Food shaming has existed since ages; in fact decades before the phrase food shaming came into popular usage. Dr C Gopalan was a newly minted food scientist in a newly independent India, at National Institute of Nutrition when he came across this stereotype about the food consumed by South Indians brahmins. Giving people feelings of guilt intentionally or unintentionally, about what they eat can cause a lot of stress. Food shaming occurs due to existing stereotypes about food that haven’t been challenged by anyone.
During the 1940s and 50s malnutrition was a pandemic in India and many other parts of the world. Bengal was going through a famine which took a toll of three million people. Dr C Gopalan was quite upset about the way his food was looked at and being judged. It was a thing of those days, a colonial era preoccupation that put down all things Indian including the diet of some regions as good-for-nothing.
So this scientist was upset with all the food shaming that was going on quite openly. He had just returned from UK after completing his PhD in nutrition. He loved the wholesome food that he and his family ate and found nothing wrong with it: the fluffy idlis, the crisp dosas, the sumptuous sambar, and the lip smacking ‘kootu’ and so on. He was convinced that the diet of his ancestors was healthy and nutritionally wholesome.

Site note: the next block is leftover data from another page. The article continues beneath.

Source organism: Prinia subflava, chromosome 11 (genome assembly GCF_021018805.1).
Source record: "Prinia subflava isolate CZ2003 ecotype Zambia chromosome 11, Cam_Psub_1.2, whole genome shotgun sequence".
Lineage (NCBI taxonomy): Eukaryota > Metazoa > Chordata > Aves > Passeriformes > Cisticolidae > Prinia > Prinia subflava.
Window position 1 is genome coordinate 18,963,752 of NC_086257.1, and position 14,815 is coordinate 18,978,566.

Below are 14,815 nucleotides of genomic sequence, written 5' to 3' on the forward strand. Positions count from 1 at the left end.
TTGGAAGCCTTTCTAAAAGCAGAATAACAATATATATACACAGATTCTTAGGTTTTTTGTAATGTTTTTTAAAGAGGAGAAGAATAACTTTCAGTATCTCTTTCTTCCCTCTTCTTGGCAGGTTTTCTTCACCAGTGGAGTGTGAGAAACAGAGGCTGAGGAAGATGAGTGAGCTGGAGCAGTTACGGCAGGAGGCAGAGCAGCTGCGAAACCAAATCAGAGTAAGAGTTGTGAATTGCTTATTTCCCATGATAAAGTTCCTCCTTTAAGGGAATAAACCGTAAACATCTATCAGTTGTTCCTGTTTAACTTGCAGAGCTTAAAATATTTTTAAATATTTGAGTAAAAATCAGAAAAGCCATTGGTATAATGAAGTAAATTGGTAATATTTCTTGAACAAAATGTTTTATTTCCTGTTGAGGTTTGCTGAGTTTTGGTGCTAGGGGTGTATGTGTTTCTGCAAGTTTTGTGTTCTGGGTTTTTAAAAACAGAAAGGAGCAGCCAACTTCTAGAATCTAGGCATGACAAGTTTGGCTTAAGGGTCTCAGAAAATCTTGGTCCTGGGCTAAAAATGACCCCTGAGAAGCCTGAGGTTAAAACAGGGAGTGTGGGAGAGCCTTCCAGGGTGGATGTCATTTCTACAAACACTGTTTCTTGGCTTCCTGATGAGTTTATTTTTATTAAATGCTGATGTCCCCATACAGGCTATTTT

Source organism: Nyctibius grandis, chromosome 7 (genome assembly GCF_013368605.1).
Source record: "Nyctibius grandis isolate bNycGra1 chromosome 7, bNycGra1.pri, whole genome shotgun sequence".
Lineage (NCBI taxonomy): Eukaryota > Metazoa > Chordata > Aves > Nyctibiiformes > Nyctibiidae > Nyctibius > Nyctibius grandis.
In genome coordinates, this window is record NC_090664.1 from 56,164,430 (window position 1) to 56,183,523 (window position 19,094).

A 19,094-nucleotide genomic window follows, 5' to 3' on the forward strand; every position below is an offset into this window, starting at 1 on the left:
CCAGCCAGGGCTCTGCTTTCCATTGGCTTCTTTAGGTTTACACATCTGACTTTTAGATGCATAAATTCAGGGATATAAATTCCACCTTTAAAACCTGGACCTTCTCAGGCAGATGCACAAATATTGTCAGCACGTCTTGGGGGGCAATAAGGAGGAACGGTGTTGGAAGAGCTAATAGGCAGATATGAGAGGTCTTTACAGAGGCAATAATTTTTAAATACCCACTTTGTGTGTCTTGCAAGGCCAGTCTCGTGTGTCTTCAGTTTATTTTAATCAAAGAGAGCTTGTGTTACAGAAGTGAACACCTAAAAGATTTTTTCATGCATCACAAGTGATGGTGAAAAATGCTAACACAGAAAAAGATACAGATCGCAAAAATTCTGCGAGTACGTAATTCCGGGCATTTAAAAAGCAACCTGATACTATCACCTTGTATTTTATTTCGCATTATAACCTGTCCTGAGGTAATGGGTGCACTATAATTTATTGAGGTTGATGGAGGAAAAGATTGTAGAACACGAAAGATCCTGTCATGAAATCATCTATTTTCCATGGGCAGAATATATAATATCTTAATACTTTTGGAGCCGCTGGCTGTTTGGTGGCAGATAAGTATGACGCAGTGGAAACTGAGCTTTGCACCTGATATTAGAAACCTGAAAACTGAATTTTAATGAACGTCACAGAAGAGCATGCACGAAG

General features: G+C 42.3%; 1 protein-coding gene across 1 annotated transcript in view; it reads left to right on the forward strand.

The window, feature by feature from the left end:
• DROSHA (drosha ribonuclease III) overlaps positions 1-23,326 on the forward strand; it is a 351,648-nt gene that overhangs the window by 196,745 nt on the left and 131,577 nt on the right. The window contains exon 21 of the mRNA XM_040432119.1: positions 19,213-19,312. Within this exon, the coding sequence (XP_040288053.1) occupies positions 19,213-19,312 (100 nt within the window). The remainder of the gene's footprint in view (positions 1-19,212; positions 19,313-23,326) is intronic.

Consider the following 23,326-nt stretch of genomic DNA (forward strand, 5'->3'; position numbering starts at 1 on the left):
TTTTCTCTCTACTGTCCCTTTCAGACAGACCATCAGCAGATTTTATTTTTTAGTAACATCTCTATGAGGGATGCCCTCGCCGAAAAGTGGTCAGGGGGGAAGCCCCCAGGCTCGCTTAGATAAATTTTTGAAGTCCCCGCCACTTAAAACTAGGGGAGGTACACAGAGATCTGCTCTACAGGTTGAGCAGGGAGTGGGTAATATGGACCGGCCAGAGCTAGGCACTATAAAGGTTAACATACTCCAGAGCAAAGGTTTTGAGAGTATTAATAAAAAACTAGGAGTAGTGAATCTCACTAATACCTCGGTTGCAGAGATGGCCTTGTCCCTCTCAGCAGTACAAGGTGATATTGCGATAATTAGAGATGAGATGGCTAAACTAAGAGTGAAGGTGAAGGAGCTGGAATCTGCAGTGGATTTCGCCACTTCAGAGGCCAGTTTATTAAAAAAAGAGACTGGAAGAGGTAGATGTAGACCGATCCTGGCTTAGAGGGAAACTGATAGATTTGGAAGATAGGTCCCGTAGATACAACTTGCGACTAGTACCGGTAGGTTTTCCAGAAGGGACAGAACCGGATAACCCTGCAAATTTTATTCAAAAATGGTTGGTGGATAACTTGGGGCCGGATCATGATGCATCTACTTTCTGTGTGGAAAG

Protein energy malnutrition was common those days due to World Wars and the poverty like conditions created by it. When the British directors decided to treat this protein energy malnutrition in India with fish protein, he decided to challenge the prevailing notion through his research at the National Institute of Nutrition. And prove them wrong he did, through his research in 1955 that the protein content of the diet was adequate and contributed 15% of the energy. However the average intake of energy itself was grossly deficient. This was path breaking research and the decision of giving fish protein supplements was reversed. People were advised to increase intake of locally grown food that were inexpensive.
To be able to step up and stand up against faulty ideas and existing mind-set, takes tremendous strength of character and conviction of ideas. Dr Gopalan did this at a time when the self-esteem of Indians was at rock bottom.
There is a hugely inspirational lesson in this episode of Dr Gopalan’s life story: How we must act and what we must try to do in our own lives whenever a situation arises.
The research finding of Dr Gopalan reinstated the faith and pride of all South India vegetarians in their food habits and possibly sparked off the resurgence of vegetarianism. The seed for a sense of nationhood had also been sown.
He was a deputy director of NIN at that time and a brilliant scientist. A decade later he went on to become the Director of ICMR-NIN and served the Institute from 1961-74. Under his stewardship the Institute flourished and many nutritional deficiencies were discovered and tackled successfully. He founded many institutes and was honoured with several awards, including the Lifetime Achievement Award by the Government of India posthumously.
Let food be thy medicine was his firm belief. “Look to the farms, and not the pharmacies,” was his timeless advice.
Image courtesy Wikipedia